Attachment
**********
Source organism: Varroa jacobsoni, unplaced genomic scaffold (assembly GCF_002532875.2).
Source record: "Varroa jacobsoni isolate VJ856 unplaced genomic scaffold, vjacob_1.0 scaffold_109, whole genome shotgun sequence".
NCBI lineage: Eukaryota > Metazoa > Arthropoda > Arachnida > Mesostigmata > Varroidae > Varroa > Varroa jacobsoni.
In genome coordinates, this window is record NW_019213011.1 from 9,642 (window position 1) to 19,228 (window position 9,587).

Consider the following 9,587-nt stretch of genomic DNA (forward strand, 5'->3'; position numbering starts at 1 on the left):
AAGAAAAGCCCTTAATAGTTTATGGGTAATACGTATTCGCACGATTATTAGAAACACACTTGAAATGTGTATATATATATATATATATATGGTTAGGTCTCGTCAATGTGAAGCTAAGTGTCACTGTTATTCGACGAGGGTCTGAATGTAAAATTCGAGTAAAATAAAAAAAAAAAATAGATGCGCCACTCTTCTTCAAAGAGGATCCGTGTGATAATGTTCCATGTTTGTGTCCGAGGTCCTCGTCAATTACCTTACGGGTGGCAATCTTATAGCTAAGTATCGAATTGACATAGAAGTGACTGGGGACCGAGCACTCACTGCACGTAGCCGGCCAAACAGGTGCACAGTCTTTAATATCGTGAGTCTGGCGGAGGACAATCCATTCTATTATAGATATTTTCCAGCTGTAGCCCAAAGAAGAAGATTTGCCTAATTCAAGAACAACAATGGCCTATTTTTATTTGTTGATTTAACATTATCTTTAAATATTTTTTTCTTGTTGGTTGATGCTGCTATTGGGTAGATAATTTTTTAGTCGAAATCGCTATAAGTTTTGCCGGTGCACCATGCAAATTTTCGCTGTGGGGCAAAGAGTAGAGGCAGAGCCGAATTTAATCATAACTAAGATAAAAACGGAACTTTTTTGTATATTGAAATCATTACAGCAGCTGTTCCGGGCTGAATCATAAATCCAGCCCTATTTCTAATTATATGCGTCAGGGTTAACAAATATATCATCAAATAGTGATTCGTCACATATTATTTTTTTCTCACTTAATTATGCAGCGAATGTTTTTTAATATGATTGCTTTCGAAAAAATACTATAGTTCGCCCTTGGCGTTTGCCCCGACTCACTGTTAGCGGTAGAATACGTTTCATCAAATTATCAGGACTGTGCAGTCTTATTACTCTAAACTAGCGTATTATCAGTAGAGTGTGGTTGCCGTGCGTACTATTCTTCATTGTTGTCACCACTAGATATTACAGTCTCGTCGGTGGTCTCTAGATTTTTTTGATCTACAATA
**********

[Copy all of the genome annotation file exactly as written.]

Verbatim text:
Source organism: Varroa jacobsoni, unplaced genomic scaffold (assembly GCF_002532875.2).
Source record: "Varroa jacobsoni isolate VJ856 unplaced genomic scaffold, vjacob_1.0 scaffold_109, whole genome shotgun sequence".
NCBI lineage: Eukaryota > Metazoa > Arthropoda > Arachnida > Mesostigmata > Varroidae > Varroa > Varroa jacobsoni.
In genome coordinates, this window is record NW_019213011.1 from 9,642 (window position 1) to 19,228 (window position 9,587).

Consider the following 9,587-nt stretch of genomic DNA (forward strand, 5'->3'; position numbering starts at 1 on the left):
AAGAAAAGCCCTTAATAGTTTATGGGTAATACGTATTCGCACGATTATTAGAAACACACTTGAAATGTGTATATATATATATATATATATGGTTAGGTCTCGTCAATGTGAAGCTAAGTGTCACTGTTATTCGACGAGGGTCTGAATGTAAAATTCGAGTAAAATAAAAAAAAAAAATAGATGCGCCACTCTTCTTCAAAGAGGATCCGTGTGATAATGTTCCATGTTTGTGTCCGAGGTCCTCGTCAATTACCTTACGGGTGGCAATCTTATAGCTAAGTATCGAATTGACATAGAAGTGACTGGGGACCGAGCACTCACTGCACGTAGCCGGCCAAACAGGTGCACAGTCTTTAATATCGTGAGTCTGGCGGAGGACAATCCATTCTATTATAGATATTTTCCAGCTGTAGCCCAAAGAAGAAGATTTGCCTAATTCAAGAACAACAATGGCCTATTTTTATTTGTTGATTTAACATTATCTTTAAATATTTTTTTCTTGTTGGTTGATGCTGCTATTGGGTAGATAATTTTTTAGTCGAAATCGCTATAAGTTTTGCCGGTGCACCATGCAAATTTTCGCTGTGGGGCAAAGAGTAGAGGCAGAGCCGAATTTAATCATAACTAAGATAAAAACGGAACTTTTTTGTATATTGAAATCATTACAGCAGCTGTTCCGGGCTGAATCATAAATCCAGCCCTATTTCTAATTATATGCGTCAGGGTTAACAAATATATCATCAAATAGTGATTCGTCACATATTATTTTTTTCTCACTTAATTATGCAGCGAATGTTTTTTAATATGATTGCTTTCGAAAAAATACTATAGTTCGCCCTTGGCGTTTGCCCCGACTCACTGTTAGCGGTAGAATACGTTTCATCAAATTATCAGGACTGTGCAGTCTTATTACTCTAAACTAGCGTATTATCAGTAGAGTGTGGTTGCCGTGCGTACTATTCTTCATTGTTGTCACCACTAGATATTACAGTCTCGTCGGTGGTCTCTAGATTTTTTTGATCTACAATA